This rare leukemia form may be treated with ruxolitinib, which appears to be well-tolerated by patients.
Evidence supports the use of ruxolitinib in patients with chronic neutrophilic leukemia (CNL) and atypical chronic myeloid leukemia (aCML), according to an oral presentation delivered at the 60th ASH Annual Meeting & Exposition in San Diego, California.
Currently, there are no effective therapies for these 2 rare myeloid malignancies, which have an estimated median survival of 2 years.
In order to evaluate the safety and efficacy of ruxolitinib, a team of investigators enrolled 20 CNL and 20 aCML patients in a phase 2 study. After undergoing a 7-day washout period designed to reduce white blood cell counts, the patients received a daily starting dose of 20 mg, and during the study period the dose was 30 mg administered twice daily.
Half of the patients were positive for CSF3R-T618I mutation, the signature mutation in CNL and aCML cases. The patients’ average age was 73.2 years, and there were 17 females and 23 males included in the study. The patients completed an average of 7 cycles, which were 28 days long.
Ruxolitinib is an oral, small molecule JAK1/2 inhibitor from Incyte Corporation, Kim-Hien Dao, DO, PhD told Rare Disease Report.
The overall response rate was 37%, with 11 patients achieving partial response and 2 achieving complete response. In the patients who did not achieve a complete response, but did achieve a partial response or disease stability, the authors noted that there was still clinical benefit in terms of hemoglobin improvement, platelet count improvement, symptom burden reduction, and spleen volume reduction.
“Not only did we observe some of the clinical benefits we were expecting, we also observed that some patients experienced complete responses with significant reduction in allele burden, a measure of the number of leukemia cells remaining,” Dr. Dao said. “In these cases, we noted that the oncogenic driver mutation in colony stimulating factor-3 receptor (CSF3R) gene, a mutation that results in uncontrolled, cancerous growth in some patients with CNL and aCML, became undetectable or nearly undetectable.”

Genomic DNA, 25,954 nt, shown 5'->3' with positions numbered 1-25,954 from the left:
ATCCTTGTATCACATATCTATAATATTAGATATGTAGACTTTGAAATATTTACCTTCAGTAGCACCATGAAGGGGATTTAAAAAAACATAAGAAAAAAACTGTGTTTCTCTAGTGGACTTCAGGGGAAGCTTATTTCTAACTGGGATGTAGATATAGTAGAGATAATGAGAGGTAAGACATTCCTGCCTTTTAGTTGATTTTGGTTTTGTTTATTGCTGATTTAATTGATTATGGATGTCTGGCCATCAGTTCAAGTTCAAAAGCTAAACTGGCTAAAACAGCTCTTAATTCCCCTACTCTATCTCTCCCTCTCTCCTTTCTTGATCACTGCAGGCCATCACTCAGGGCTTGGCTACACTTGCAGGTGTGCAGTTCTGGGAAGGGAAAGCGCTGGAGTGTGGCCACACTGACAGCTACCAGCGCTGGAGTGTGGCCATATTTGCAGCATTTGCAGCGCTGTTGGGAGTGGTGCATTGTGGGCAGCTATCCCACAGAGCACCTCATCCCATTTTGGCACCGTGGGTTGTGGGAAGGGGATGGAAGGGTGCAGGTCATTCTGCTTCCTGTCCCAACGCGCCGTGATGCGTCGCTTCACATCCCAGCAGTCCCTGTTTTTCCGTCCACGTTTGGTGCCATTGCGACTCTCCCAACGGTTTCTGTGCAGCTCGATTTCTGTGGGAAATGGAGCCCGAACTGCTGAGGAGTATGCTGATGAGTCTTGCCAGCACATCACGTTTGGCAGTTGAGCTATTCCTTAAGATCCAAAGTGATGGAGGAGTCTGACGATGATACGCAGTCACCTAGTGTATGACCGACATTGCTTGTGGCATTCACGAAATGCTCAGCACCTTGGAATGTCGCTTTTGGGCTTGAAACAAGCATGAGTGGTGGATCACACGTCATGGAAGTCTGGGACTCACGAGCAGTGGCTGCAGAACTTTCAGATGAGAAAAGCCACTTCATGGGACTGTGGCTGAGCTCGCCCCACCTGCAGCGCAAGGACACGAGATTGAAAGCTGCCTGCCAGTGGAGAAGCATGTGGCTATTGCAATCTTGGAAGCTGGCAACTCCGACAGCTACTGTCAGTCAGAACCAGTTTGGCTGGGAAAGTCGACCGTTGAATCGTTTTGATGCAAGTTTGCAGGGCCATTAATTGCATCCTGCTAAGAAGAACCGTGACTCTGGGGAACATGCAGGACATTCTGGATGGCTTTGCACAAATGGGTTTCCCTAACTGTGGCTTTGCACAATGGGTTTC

The researchers said they found 1 adverse event that was related to ruxolitinib: nutritional weight gain in 1 case. Other adverse events included bleeding, infection, and death, which were not considered related to the drug. Disease progression was the most common cause of death, resulting in 11 deaths.
“Upon a closer look at the patients that achieved a very good clinical response to ruxolitinib, we learned that the 2 best responses occurred in patients with a CSF3R mutation in isolation with no other disease-modifying mutations that we consider detrimental in other types of leukemia,” Dr. Dao added. “These findings suggest that patients who have early disease characteristics are more likely to gain significant benefit from ruxolitinib and potentially achieve complete response at a deeper level. This implies that early detection, and therefore early intervention, may be important in these rare types of leukemia.”
Patients who remained on treatment for their ongoing benefit were allowed to enroll in an extension phase after 24 cycles of ruxolitinib treatment.
The abstract, titled “Phase 2 Study of Ruxolitinib in Patients with Chronic Neutrophilic Leukemia or Atypical Chronic Myeloid Leukemia,” was published online.